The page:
Also in contention will be Richard Griffin of Silver City, N.M., and Mike Kirby of Lomita, who are 1-2 in SCRA standings. Kirby has a season-high nine wins.
Veteran Jimmy Sills, who won the 1996 race, will not race at Perris because he will be at the 4-Crown Nationals at Eldora Speedway in Rossburg, Ohio, where he will be chasing Jason Leffler of Long Beach for the U.S. Auto Club's Silver Crown championship. Sills, the defending series champion, trails Leffler, 442-360.
Brad Noffsinger, a two-time former California Racing Assn. champion who has been working as a Winston Cup crew chief and part-time Busch Grand National driver, has entered.
The $45,000 Oval Nationals include qualifying and two 20-lap main events Saturday night, with C, B and A main events Sunday night.
The speedway season ends Saturday night at Costa Mesa Speedway with riders making their final preparation for next week's U.S. Nationals on the tiny Orange County Fairgrounds oval. Mike Faria will defend his national championship on Oct. 3.
The closest battle in 45 years for the American Motorcyclist Assn. dirt-track championship is coming down to the final three races of the 18-race season: Saturday night in the Sacramento Mile at the Cal-Expo State Fairgrounds, at Las Vegas on Oct. 3 and at the Del Mar Mile Oct. 11. Four riders are within two points. Will Davis and Rich King have 239 points, eight-time Grand National champion Scott Parker has 238 and Chris Carr has 237. Parker and Carr have won every Sacramento race since 1988.
Bryan Herta and Greg Moore have been taken off probation by CART Chief Steward Wally Dallenbach, but series champion Zanardi will remain on it for the downtown street race in Houston on Oct. 4. Zanardi was fined $50,000 and put on probation for "taking unjustifiable risks" at Mid-Ohio last month.
Randi Pankratz, daughter of veteran USAC driver Wally Pankratz, became the fifth female winner of a USAC main event when she won a 20-lap TQ midget feature at Bakersfield Speedway two weeks ago. Randi will drive in an ESPN2 Thunder series TQ race Wednesday night at Bakersfield. She is second to Alex Harris, who leads the TQ standings. . . . Gary Tamborelli of Escondido is the Cajon Speedway sportsman stock champion.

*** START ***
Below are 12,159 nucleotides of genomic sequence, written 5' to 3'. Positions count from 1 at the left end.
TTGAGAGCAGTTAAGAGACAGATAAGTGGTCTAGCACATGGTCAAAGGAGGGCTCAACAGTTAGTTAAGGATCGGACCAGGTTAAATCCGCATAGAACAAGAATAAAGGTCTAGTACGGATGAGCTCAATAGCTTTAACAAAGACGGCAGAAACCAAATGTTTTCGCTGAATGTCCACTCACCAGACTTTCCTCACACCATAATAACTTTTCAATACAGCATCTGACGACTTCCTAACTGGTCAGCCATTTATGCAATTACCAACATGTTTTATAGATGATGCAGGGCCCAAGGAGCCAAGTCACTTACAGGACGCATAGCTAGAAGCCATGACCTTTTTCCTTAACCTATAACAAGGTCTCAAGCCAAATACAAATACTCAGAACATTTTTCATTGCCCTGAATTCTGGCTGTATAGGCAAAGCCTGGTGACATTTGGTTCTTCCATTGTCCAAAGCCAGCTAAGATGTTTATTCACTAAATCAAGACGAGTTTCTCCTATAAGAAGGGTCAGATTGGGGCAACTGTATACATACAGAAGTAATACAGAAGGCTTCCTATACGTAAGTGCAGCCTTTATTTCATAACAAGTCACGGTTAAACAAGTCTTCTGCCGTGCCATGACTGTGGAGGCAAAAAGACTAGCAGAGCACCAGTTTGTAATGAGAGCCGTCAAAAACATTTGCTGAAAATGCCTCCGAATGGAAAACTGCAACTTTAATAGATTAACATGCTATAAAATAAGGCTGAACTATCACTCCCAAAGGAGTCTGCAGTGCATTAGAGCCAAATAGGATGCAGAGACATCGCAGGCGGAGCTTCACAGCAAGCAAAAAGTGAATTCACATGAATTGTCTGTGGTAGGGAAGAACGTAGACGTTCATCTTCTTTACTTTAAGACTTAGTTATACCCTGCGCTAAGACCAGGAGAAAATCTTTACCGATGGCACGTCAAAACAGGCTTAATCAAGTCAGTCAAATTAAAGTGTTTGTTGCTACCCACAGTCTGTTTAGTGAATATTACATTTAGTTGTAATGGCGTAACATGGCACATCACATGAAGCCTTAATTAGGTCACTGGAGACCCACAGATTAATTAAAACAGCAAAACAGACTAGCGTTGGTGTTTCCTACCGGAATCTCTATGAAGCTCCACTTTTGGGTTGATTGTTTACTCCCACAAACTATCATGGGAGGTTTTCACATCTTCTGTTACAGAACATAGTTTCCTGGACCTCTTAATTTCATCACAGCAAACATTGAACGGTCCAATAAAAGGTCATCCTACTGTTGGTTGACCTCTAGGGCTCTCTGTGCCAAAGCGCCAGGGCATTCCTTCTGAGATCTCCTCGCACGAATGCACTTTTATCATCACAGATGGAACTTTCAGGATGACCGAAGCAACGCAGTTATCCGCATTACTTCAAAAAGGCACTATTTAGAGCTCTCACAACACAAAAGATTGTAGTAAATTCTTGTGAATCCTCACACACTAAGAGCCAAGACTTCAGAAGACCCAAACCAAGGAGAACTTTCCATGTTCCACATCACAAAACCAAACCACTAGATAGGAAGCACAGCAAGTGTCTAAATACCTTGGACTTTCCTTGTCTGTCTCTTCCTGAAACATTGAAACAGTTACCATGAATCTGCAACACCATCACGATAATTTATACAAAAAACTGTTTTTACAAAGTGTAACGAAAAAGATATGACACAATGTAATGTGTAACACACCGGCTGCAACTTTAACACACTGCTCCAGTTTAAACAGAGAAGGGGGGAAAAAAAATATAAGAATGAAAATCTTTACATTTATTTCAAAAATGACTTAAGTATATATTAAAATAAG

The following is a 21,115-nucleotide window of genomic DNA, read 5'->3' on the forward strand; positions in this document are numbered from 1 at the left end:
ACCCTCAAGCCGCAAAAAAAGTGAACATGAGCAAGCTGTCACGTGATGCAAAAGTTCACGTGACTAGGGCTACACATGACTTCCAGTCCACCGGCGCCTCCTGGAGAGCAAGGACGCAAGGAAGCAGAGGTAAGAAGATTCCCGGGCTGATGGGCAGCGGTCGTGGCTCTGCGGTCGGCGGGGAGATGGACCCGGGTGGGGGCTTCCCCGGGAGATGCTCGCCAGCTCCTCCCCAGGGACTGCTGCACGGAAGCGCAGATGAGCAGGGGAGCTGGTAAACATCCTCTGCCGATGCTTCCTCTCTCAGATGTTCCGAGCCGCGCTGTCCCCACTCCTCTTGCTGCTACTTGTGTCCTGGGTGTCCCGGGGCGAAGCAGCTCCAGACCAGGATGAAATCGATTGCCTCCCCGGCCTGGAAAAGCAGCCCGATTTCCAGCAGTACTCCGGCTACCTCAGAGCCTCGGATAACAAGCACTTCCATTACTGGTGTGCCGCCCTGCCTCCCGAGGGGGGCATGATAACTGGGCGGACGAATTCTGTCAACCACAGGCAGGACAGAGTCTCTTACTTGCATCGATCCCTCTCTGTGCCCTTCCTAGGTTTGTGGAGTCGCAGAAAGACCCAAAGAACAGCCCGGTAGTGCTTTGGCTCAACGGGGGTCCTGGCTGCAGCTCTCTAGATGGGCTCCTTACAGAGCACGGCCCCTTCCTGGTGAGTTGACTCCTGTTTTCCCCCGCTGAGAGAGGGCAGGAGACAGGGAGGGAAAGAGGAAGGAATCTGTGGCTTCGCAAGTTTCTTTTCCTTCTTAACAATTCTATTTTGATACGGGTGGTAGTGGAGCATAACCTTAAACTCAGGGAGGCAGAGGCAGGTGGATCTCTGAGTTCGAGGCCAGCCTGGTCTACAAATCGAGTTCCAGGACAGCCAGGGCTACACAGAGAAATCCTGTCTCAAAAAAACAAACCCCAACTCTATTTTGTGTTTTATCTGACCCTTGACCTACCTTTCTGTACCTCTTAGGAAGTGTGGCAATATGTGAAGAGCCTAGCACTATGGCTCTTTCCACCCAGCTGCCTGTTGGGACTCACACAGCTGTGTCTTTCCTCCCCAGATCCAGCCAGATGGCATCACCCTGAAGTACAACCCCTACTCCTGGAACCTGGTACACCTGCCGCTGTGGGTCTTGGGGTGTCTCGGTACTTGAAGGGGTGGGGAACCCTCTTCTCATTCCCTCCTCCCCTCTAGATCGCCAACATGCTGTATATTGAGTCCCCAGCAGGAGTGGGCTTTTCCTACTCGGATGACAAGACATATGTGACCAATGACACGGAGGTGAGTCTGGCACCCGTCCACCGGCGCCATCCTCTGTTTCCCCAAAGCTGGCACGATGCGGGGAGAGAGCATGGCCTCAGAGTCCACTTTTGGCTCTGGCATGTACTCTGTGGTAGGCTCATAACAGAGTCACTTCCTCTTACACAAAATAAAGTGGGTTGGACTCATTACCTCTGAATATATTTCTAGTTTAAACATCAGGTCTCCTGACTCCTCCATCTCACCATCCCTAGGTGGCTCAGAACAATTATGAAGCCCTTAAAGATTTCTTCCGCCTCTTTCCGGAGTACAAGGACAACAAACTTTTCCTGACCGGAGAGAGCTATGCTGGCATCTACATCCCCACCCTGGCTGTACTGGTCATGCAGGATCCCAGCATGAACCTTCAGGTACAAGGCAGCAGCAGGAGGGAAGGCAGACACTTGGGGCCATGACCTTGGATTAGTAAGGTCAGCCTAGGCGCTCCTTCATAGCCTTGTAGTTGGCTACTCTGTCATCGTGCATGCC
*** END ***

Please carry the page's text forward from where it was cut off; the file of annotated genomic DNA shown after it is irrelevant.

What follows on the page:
What's left of the Unlimited Hydroplane Assn. fleet will be at Lake Mead this weekend for the Las Vegas Cup. Only eight boats have entered and two of them are expected to scratch. Two boats were demolished during last week's races in San Diego, reducing the entry list to a minimum. Picking up the slack, however, will be 18 Formula One boats, with the championship at stake between the Seebold brothers, Tim and Mike, and Jason Campbell. Tim is 14 points ahead of the two others.
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This Week's Races
WINSTON CUP, NAPA AutoCare 500
* Schedule: Today, first-round qualifying, noon (ESPN2); Saturday, second-round qualifying, 8:45 a.m. (ESPN2, 6:30 p.m.); Sunday, race, 9:40 a.m. (ESPN; also ESPN2, tape, 9 p.m.).
* Track: Martinsville Speedway (oval, 0.526 miles, 12 degrees banking in corners), Martinsville, Va.
* Race distance: 263 miles, 500 laps.
* Defending champion: Jeff Burton.
* Next race: UAW-GM Quality 500, Oct. 4, Concord, N.C.
CRAFTSMAN TRUCKS, NAPA 250
* Schedule: Today, qualifying, 10:40 a.m.; Saturday; race, 10 a.m. (ESPN, tape, 12:30 p.m.).
* Track: Martinsville Speedway (oval, 0.526 miles, 12 degrees banking in corners). Martinsville, Va.
* Race distance: 131.5 miles, 250 laps.
* Defending champion: Rich Bickle.
* Next race: SaveMart-Exide 151, Oct. 11, Sonoma, Calif.
FORMULA ONE, Luxembourg Grand Prix
* Schedule: Saturday, qualifying, 4 a.m. (Speedvision); Sunday, race, 4:30 a.m. (Speedvision; also Fox Sports Net, see listings).
* Track: Nuerburgring (road course, 2.831 miles), Nuerburgring, Germany.
* Race distance: 189.677 miles, 67 laps.
* Defending champion: Jacques Villeneuve.
* Next race: Japanese Grand Prix, Nov. 1, Suzuka, Japan.